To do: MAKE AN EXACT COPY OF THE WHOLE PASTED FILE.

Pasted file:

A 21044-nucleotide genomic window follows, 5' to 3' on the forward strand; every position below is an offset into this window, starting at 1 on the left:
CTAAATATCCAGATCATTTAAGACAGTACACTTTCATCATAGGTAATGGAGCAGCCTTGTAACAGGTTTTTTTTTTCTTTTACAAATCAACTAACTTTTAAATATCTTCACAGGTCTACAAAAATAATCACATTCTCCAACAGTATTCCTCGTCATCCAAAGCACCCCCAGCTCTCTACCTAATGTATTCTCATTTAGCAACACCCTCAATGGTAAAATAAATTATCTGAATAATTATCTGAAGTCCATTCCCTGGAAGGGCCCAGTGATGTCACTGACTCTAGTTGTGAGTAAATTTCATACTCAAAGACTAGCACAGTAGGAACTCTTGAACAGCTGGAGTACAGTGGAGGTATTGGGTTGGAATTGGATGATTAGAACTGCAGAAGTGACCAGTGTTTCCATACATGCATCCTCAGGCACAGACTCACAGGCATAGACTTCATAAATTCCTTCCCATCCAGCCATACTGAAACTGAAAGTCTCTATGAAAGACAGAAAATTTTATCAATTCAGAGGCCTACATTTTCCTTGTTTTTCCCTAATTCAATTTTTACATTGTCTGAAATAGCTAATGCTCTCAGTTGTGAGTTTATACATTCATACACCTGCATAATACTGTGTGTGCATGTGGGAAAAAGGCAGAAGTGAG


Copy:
A 21044-nucleotide genomic window follows, 5' to 3' on the forward strand; every position below is an offset into this window, starting at 1 on the left:
CTAAATATCCAGATCATTTAAGACAGTACACTTTCATCATAGGTAATGGAGCAGCCTTGTAACAGGTTTTTTTTTTCTTTTACAAATCAACTAACTTTTAAATATCTTCACAGGTCTACAAAAATAATCACATTCTCCAACAGTATTCCTCGTCATCCAAAGCACCCCCAGCTCTCTACCTAATGTATTCTCATTTAGCAACACCCTCAATGGTAAAATAAATTATCTGAATAATTATCTGAAGTCCATTCCCTGGAAGGGCCCAGTGATGTCACTGACTCTAGTTGTGAGTAAATTTCATACTCAAAGACTAGCACAGTAGGAACTCTTGAACAGCTGGAGTACAGTGGAGGTATTGGGTTGGAATTGGATGATTAGAACTGCAGAAGTGACCAGTGTTTCCATACATGCATCCTCAGGCACAGACTCACAGGCATAGACTTCATAAATTCCTTCCCATCCAGCCATACTGAAACTGAAAGTCTCTATGAAAGACAGAAAATTTTATCAATTCAGAGGCCTACATTTTCCTTGTTTTTCCCTAATTCAATTTTTACATTGTCTGAAATAGCTAATGCTCTCAGTTGTGAGTTTATACATTCATACACCTGCATAATACTGTGTGTGCATGTGGGAAAAAGGCAGAAGTGAG